The new Takeover Code is a step towards a vibrant and simplified regulatory regime, along the lines of best international practices.
The new Takeover Code, to be effective from October 22, 2011, is creating a lot of discussion among promoter groups. Promoters who are at the edge of shareholding, below 25 per cent, are scouting for funds, to raise their stake above the threshold limit of 25 per cent; the big players are gearing up for hostile takeover by raising their stakes, and in midst of all this, the market regulator is closely monitoring the gamut of activities.
The new Takeover Code has something for everyone; the plus points include increase in the threshold limit for making an open offer from 15 per cent to 25 per cent. This is a welcome change for companies looking for growth, as they will now find it easier to raise money from private equity funds, venture capital funds and other strategic investors. This may also bring back the much-needed foreign direct investment (FDI) inflow into the country, which can boost the overall market sentiments.
The small investors also have reasons to rejoice: the increase in the open offer size to 26 per cent from 20 per cent earlier, disallowance of paying non-compete fees by the acquirer, the change in formula for calculation of offer price, are some of the measures taken by the regulators to avoid injustice to minority investors.
Promoters who want to consolidate their shareholding above 55 per cent can now raise it up to 75 per cent through 5 per cent annual creeping acquisition route, without triggering open offer.
Although the regulators wanted a robust law in place to curb all shortcomings and bring in transparency in dealings, they seem to have overlooked certain aspects which may have adverse implications for a few.
It appears that for companies with promoters' shareholding between 15 per cent and 20 per cent, an open offer is now inevitable for the promoters to increase stake beyond 25 per cent at any time in the future.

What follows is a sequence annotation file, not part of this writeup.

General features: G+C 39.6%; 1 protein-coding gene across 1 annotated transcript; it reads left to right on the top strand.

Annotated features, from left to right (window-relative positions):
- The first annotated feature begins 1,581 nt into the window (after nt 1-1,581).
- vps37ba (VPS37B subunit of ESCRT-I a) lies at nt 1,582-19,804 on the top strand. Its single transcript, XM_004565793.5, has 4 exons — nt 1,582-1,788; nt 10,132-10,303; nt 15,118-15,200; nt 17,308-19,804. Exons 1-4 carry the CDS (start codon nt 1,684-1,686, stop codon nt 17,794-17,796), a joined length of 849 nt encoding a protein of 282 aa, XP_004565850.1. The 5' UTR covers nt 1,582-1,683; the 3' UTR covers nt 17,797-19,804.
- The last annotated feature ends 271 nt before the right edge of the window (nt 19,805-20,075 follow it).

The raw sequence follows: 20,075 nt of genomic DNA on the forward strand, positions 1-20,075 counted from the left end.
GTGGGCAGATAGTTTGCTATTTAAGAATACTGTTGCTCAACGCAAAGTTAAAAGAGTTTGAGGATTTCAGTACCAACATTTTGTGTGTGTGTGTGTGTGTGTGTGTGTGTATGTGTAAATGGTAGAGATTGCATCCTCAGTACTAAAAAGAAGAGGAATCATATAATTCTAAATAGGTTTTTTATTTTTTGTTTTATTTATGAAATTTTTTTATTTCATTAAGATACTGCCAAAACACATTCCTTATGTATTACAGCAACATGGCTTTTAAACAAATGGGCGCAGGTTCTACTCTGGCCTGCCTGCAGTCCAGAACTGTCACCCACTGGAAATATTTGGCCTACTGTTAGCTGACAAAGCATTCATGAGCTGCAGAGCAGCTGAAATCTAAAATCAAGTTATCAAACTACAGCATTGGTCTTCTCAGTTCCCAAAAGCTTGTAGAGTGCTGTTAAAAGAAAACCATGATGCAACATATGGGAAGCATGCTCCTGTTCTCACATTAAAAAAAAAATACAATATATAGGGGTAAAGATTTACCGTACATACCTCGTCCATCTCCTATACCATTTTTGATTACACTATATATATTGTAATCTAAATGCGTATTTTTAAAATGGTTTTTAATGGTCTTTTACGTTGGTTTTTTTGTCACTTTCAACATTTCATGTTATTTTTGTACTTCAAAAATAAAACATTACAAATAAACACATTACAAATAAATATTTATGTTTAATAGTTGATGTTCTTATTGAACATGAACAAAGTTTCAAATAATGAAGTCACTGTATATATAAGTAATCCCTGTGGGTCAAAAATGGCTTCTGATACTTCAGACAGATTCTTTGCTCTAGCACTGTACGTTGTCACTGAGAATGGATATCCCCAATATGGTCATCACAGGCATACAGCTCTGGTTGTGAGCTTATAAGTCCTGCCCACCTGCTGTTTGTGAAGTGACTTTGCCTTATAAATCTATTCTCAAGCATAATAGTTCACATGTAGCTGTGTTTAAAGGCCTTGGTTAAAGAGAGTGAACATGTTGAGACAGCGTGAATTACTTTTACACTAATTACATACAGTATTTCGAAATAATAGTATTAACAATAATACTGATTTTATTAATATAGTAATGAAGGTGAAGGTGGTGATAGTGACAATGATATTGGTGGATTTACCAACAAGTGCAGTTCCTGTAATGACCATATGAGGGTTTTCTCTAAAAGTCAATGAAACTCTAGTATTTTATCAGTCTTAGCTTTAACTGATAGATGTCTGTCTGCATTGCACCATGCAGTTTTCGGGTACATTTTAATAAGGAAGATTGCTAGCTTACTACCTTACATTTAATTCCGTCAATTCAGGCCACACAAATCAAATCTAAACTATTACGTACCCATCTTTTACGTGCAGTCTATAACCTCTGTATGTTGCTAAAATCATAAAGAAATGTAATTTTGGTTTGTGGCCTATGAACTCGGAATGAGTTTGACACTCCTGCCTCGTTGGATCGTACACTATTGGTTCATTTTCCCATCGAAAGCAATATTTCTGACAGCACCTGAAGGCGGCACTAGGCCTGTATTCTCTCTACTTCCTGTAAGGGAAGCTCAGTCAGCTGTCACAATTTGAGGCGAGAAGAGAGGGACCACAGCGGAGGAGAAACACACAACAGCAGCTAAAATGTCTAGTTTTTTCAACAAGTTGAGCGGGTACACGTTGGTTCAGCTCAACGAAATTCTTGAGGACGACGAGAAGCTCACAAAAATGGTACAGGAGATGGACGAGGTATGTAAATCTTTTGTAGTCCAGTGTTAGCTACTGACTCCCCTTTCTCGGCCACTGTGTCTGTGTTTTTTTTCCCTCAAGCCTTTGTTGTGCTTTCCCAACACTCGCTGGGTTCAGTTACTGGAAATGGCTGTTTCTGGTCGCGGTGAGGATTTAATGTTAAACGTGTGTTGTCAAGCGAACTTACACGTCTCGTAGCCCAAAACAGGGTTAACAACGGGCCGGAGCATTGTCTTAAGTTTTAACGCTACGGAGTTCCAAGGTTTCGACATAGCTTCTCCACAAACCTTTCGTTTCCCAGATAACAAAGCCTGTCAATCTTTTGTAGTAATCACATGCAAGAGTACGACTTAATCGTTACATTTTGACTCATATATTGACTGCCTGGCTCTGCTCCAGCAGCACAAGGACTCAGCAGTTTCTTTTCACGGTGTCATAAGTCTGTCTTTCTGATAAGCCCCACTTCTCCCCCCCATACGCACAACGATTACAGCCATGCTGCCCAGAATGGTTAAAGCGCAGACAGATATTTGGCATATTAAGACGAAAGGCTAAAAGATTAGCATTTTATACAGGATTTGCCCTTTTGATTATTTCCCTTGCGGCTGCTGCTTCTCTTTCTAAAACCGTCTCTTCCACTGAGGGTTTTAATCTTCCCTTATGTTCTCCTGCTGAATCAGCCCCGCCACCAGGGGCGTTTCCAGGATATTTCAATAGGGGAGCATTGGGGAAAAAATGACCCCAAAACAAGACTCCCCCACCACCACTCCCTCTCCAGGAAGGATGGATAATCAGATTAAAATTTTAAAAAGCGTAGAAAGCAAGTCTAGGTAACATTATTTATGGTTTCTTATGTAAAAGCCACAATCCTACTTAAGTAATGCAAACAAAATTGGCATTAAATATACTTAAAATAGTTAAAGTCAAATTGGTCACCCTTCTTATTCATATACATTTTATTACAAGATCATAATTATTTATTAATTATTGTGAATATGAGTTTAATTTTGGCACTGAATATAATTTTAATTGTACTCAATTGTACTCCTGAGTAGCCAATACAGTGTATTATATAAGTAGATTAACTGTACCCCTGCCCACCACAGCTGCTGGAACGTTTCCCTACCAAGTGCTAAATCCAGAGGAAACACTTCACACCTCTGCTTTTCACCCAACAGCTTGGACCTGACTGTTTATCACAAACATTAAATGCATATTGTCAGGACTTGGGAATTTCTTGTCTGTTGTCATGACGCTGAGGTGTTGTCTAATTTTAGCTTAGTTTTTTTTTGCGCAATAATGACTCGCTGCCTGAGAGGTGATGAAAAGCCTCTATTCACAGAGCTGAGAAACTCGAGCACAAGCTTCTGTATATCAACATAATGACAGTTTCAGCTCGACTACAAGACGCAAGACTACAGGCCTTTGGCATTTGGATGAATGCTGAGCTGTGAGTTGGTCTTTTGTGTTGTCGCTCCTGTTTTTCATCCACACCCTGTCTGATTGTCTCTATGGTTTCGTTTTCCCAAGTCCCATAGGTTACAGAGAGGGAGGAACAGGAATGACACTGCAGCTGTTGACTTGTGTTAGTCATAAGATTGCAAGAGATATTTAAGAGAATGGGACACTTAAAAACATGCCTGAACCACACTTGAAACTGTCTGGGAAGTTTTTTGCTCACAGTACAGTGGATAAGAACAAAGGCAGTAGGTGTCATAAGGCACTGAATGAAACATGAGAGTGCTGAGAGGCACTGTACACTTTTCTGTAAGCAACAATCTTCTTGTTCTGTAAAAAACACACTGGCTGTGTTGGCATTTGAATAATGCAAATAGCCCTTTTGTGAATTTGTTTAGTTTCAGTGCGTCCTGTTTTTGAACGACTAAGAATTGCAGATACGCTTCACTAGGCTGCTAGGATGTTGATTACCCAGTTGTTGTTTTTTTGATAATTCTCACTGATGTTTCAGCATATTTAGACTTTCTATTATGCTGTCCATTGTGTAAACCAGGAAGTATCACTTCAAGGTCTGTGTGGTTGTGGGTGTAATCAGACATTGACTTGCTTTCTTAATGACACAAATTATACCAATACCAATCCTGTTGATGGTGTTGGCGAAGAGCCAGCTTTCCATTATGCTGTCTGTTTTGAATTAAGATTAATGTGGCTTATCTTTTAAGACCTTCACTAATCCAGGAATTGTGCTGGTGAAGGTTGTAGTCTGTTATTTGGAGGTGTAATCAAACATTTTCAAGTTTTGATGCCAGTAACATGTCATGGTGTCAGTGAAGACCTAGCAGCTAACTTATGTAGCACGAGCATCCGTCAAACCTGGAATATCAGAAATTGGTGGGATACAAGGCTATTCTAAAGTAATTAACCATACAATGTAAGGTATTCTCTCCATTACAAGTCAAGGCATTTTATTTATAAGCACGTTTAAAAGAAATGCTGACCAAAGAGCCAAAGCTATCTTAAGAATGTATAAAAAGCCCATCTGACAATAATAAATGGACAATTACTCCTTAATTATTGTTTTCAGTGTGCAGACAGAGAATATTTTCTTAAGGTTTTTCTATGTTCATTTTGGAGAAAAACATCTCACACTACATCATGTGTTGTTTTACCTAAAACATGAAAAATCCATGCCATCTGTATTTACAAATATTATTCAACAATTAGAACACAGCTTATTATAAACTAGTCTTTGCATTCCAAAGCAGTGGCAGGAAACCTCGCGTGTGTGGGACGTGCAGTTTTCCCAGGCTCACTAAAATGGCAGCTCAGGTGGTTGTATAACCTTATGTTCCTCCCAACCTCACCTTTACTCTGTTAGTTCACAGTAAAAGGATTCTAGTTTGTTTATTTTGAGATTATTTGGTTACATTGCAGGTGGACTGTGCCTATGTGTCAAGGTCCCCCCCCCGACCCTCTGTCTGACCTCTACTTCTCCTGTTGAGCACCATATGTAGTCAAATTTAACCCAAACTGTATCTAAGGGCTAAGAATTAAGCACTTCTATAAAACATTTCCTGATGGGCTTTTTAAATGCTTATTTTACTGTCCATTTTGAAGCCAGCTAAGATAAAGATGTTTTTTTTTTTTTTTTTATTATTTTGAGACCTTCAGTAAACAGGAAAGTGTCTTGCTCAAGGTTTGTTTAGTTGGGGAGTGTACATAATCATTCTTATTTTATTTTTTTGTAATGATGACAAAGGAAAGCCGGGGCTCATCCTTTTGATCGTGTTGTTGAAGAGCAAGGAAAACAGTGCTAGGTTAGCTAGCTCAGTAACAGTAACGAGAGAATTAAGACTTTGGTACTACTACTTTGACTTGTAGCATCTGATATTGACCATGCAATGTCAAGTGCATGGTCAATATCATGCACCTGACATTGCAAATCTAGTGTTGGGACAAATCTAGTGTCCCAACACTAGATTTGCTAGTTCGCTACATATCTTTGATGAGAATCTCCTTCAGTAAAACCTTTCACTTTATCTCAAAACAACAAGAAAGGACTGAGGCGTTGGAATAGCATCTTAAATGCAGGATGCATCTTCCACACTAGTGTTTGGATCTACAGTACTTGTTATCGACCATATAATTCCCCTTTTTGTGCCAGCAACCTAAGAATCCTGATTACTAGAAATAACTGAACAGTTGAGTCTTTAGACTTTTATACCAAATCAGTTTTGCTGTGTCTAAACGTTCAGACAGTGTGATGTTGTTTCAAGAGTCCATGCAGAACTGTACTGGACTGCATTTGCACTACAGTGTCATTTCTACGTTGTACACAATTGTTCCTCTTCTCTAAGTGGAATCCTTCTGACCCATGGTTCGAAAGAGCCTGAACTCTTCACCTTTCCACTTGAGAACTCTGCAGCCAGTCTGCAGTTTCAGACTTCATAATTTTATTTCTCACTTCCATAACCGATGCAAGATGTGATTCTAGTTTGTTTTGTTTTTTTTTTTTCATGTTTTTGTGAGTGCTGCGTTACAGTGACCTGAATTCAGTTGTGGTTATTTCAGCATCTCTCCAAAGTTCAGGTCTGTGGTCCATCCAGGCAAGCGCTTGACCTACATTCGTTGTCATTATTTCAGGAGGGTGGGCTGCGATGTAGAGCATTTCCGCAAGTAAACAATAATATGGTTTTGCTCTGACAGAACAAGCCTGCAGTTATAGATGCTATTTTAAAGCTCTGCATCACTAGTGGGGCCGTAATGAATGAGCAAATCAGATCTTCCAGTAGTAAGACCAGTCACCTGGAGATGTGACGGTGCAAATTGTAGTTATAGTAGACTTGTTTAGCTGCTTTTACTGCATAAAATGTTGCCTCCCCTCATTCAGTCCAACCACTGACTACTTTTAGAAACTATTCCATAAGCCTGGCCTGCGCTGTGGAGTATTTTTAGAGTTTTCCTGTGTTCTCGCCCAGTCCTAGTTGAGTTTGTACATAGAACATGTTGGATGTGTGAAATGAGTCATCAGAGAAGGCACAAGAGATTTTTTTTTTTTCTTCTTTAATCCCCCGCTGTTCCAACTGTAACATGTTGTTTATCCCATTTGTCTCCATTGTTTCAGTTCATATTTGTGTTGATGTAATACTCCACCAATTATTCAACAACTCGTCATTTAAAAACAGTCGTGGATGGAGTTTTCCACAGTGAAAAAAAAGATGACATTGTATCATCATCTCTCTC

Promoters holding shares between 20 per cent and 25 per cent may have to quickly scout for funds to take their shareholding above 25 per cent; else they will be required to make an open offer to consolidate their holding after October 22, 2011. Further, liquidity in these stocks may be a major impediment for promoters looking to increase their stake in 3-weeks timeframe.
Companies with a sound performance record and with future growth prospects need to beware, as the big players can now gear up to make the hostile bid. The hostile takeover has now become easier than before, as one can increase their stake up to 24.99 per cent, by acquiring through market and then make an open offer of 26 per cent, to raise their stake close to a dominant 51 per cent. Even if some investors don't participate in the open offer, the raiders have another chance to make a voluntary open offer of an additional 10 per cent.
Further, the scope of exemption provided for inter-se transfer amongst qualifying promoters and ‘person acting in concert' has been narrowed under the new takeover code. The new takeover code doesn't seem to have covered the exemptions for transfer to limited liability partnership, partnership firms, trusts, foreign collaborators etc. The definition of ‘relatives' has also been restricted, and the scope of exemption, through a scheme of merger or reconstruction, is curtailed, with imposition of new conditions. The new Takeover Code is certainly a step towards a more vibrant and simplified regulatory regime, which has tried to adopt the best international practices. However, only time will tell how the Indian corporate sector reacts to it.
(The authors are Executive Director and Manager, KPMG, respectively.)